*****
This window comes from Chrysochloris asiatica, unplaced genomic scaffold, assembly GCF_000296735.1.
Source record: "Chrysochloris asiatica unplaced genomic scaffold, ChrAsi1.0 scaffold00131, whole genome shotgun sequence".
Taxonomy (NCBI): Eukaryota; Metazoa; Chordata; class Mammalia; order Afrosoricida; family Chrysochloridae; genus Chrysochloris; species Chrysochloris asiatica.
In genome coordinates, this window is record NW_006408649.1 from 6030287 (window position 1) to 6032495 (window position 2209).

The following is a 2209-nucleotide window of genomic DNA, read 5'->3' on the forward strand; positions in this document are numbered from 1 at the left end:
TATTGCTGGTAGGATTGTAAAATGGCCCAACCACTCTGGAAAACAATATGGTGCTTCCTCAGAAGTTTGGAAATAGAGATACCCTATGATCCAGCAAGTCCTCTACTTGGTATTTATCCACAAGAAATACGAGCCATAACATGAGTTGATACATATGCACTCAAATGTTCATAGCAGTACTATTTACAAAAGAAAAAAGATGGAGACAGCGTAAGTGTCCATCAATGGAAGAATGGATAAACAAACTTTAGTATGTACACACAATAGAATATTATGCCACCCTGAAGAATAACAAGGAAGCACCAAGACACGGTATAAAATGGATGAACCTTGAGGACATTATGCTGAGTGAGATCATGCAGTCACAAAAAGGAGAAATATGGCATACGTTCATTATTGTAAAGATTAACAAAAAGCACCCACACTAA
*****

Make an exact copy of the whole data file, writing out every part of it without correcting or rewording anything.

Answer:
This window comes from Chrysochloris asiatica, unplaced genomic scaffold, assembly GCF_000296735.1.
Source record: "Chrysochloris asiatica unplaced genomic scaffold, ChrAsi1.0 scaffold00131, whole genome shotgun sequence".
Taxonomy (NCBI): Eukaryota; Metazoa; Chordata; class Mammalia; order Afrosoricida; family Chrysochloridae; genus Chrysochloris; species Chrysochloris asiatica.
In genome coordinates, this window is record NW_006408649.1 from 6030287 (window position 1) to 6032495 (window position 2209).

The following is a 2209-nucleotide window of genomic DNA, read 5'->3' on the forward strand; positions in this document are numbered from 1 at the left end:
TATTGCTGGTAGGATTGTAAAATGGCCCAACCACTCTGGAAAACAATATGGTGCTTCCTCAGAAGTTTGGAAATAGAGATACCCTATGATCCAGCAAGTCCTCTACTTGGTATTTATCCACAAGAAATACGAGCCATAACATGAGTTGATACATATGCACTCAAATGTTCATAGCAGTACTATTTACAAAAGAAAAAAGATGGAGACAGCGTAAGTGTCCATCAATGGAAGAATGGATAAACAAACTTTAGTATGTACACACAATAGAATATTATGCCACCCTGAAGAATAACAAGGAAGCACCAAGACACGGTATAAAATGGATGAACCTTGAGGACATTATGCTGAGTGAGATCATGCAGTCACAAAAAGGAGAAATATGGCATACGTTCATTATTGTAAAGATTAACAAAAAGCACCCACACTAA